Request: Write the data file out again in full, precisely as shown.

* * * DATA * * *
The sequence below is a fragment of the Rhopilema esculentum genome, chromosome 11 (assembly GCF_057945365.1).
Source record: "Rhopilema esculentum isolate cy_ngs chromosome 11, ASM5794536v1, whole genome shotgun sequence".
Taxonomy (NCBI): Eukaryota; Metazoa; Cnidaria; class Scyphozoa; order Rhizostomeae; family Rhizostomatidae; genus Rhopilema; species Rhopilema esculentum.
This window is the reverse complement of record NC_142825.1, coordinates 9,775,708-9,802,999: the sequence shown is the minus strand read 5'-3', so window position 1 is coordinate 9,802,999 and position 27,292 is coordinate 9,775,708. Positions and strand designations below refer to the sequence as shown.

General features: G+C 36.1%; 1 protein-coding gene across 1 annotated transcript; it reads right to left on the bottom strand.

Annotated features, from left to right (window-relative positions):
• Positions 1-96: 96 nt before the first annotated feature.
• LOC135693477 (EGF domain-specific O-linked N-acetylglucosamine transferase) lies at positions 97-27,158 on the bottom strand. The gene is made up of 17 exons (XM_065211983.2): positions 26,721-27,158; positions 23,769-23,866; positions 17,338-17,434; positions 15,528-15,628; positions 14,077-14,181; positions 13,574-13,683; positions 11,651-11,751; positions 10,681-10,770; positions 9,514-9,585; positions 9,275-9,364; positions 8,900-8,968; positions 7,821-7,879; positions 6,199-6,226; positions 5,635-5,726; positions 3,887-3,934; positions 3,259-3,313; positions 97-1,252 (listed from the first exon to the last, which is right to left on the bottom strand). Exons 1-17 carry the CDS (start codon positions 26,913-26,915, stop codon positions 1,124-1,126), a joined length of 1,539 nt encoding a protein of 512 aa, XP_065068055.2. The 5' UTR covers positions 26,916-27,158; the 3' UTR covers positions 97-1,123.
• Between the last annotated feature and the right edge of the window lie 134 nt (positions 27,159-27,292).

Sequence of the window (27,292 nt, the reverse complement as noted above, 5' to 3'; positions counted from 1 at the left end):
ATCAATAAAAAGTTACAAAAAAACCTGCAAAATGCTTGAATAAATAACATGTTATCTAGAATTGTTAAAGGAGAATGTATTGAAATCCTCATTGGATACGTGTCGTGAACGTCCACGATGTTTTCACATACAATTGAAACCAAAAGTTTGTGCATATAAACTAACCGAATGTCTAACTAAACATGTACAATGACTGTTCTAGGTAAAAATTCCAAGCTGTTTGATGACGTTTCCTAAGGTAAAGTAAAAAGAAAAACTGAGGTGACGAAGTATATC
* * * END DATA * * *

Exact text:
The sequence below is a fragment of the Rhopilema esculentum genome, chromosome 11 (assembly GCF_057945365.1).
Source record: "Rhopilema esculentum isolate cy_ngs chromosome 11, ASM5794536v1, whole genome shotgun sequence".
Taxonomy (NCBI): Eukaryota; Metazoa; Cnidaria; class Scyphozoa; order Rhizostomeae; family Rhizostomatidae; genus Rhopilema; species Rhopilema esculentum.
This window is the reverse complement of record NC_142825.1, coordinates 9,775,708-9,802,999: the sequence shown is the minus strand read 5'-3', so window position 1 is coordinate 9,802,999 and position 27,292 is coordinate 9,775,708. Positions and strand designations below refer to the sequence as shown.

General features: G+C 36.1%; 1 protein-coding gene across 1 annotated transcript; it reads right to left on the bottom strand.

Annotated features, from left to right (window-relative positions):
• Positions 1-96: 96 nt before the first annotated feature.
• LOC135693477 (EGF domain-specific O-linked N-acetylglucosamine transferase) lies at positions 97-27,158 on the bottom strand. The gene is made up of 17 exons (XM_065211983.2): positions 26,721-27,158; positions 23,769-23,866; positions 17,338-17,434; positions 15,528-15,628; positions 14,077-14,181; positions 13,574-13,683; positions 11,651-11,751; positions 10,681-10,770; positions 9,514-9,585; positions 9,275-9,364; positions 8,900-8,968; positions 7,821-7,879; positions 6,199-6,226; positions 5,635-5,726; positions 3,887-3,934; positions 3,259-3,313; positions 97-1,252 (listed from the first exon to the last, which is right to left on the bottom strand). Exons 1-17 carry the CDS (start codon positions 26,913-26,915, stop codon positions 1,124-1,126), a joined length of 1,539 nt encoding a protein of 512 aa, XP_065068055.2. The 5' UTR covers positions 26,916-27,158; the 3' UTR covers positions 97-1,123.
• Between the last annotated feature and the right edge of the window lie 134 nt (positions 27,159-27,292).

Sequence of the window (27,292 nt, the reverse complement as noted above, 5' to 3'; positions counted from 1 at the left end):
ATCAATAAAAAGTTACAAAAAAACCTGCAAAATGCTTGAATAAATAACATGTTATCTAGAATTGTTAAAGGAGAATGTATTGAAATCCTCATTGGATACGTGTCGTGAACGTCCACGATGTTTTCACATACAATTGAAACCAAAAGTTTGTGCATATAAACTAACCGAATGTCTAACTAAACATGTACAATGACTGTTCTAGGTAAAAATTCCAAGCTGTTTGATGACGTTTCCTAAGGTAAAGTAAAAAGAAAAACTGAGGTGACGAAGTATATC